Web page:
As MPs debated the proposed visit of US President Donald Trump to the UK later this year, islanders young and old joined many outside the Houses of Parliament and across England to make their feelings clear about the US president.
They opposed President Trump's stance on immigration, Muslims, the LGBTQ community, climate change, women's rights and civil liberties.
Jersey deputy Sam Mezec had travelled over especially and described the protest as a 'beacon of light' in the Channel Islands, which was desperately needed to clear the 'fog in the world'.
He hit back at those who questioned the point of a protest in Guernsey.
'The point is to say to our brothers, our sisters, friends, neighbours and colleagues, that no matter what you were born, where you pray or who you love, we stand with you just as you are here to stand with us.
'To those who would divide us using hatred and xenophobia, we say you will not win because we will not let you.'
Former deputy Peter Sherbourne, one of the organisers, said the protest was not about attacking America, but 'when election campaign rhetoric becomes policy, then that is scary'.
Mr Sherbourne said the rise of racism throughout the world was frightening and unfortunately seemed to be getting worse.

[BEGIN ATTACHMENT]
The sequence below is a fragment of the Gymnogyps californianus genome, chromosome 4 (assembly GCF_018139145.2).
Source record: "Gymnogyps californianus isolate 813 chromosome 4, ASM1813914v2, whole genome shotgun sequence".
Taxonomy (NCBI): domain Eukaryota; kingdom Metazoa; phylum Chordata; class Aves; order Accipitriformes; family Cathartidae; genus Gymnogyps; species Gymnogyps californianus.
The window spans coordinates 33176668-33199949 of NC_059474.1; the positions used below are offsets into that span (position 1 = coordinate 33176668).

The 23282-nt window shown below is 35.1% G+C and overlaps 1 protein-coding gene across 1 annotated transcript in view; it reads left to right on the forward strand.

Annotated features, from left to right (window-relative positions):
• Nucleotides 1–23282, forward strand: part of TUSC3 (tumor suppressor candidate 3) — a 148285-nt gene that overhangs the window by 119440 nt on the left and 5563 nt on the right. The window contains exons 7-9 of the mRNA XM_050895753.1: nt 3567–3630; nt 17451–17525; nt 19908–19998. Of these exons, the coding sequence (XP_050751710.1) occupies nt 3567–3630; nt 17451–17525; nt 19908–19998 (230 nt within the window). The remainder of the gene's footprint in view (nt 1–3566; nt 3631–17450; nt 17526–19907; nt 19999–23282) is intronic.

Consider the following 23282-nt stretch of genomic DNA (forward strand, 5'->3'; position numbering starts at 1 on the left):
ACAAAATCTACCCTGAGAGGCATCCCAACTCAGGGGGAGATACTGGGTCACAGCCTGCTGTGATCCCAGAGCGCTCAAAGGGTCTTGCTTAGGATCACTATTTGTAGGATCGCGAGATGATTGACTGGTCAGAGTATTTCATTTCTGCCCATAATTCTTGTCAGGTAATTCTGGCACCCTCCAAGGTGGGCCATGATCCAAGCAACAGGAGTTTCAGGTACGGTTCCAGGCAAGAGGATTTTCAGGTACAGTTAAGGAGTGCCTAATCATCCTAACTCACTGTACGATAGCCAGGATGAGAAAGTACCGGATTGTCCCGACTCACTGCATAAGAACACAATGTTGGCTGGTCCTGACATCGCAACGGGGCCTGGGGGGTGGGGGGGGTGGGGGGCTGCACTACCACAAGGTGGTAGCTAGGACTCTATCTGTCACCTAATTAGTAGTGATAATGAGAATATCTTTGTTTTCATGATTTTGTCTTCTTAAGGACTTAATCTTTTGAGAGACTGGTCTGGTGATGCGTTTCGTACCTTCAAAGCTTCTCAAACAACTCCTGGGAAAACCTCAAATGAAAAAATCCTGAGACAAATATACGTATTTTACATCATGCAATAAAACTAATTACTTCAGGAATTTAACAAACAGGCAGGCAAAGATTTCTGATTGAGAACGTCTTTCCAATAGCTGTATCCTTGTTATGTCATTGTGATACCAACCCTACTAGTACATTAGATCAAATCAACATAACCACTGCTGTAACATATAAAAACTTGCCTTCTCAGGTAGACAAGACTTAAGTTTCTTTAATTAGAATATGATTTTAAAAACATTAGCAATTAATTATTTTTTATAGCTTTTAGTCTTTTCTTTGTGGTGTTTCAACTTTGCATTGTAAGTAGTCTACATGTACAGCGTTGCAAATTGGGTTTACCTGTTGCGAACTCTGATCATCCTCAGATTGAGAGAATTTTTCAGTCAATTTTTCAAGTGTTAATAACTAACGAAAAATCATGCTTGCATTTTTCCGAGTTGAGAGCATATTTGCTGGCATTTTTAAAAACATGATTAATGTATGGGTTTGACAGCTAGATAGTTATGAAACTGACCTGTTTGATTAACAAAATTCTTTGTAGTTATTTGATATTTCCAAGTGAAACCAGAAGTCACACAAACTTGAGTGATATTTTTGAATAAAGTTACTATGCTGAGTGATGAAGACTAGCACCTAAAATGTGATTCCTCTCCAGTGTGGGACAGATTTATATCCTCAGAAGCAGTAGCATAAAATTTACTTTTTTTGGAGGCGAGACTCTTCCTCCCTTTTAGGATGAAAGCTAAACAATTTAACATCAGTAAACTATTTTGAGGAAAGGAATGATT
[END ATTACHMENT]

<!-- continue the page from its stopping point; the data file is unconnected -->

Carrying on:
'That's another reason why we have joined together to provide an opportunity for people to say stop, we don't believe in what you're doing, and it is important for us to stand up and say "not in our name".'
Liberate's Oliver Bailey-Davies said there were many reasons why people should stand up and speak out.
'Stop Trump doesn't mean stopping one person, one man, but to stop inequality, scaremongering and the vilification of minority groups on the grounds of sexuality, race, gender, age, disability, income or religion.'
Mr Bailey-Davies said Guernsey was a small community that could alter the future by saying no to Trump and his views.
'He will not hear this, and if he did he probably wouldn't listen, but it doesn't mean it shouldn't be said.
Deputy Emilie Yerby also gave an impassioned speech about speaking up for civil liberties and freedoms.
She said any form of protest was about being 'that little bit braver than you think you can be, seeing injustice being done to someone else, and thinking "not in my name"'.
Speeches and poems were also given on climate change and the demonisation of Muslim communities.
There was also some intense debate among Anti-Trump and Trump supporters.
Grammar School student Bea Broughton, 13, was joined by her friends.
'Trump just doesn't seem like a very nice person and he is trying to get rid of equality.'
American Megan McGuigan, 46, voted for Hillary Clinton during the election.
She said many people had approached her and expressed their fears about a Trump presidency.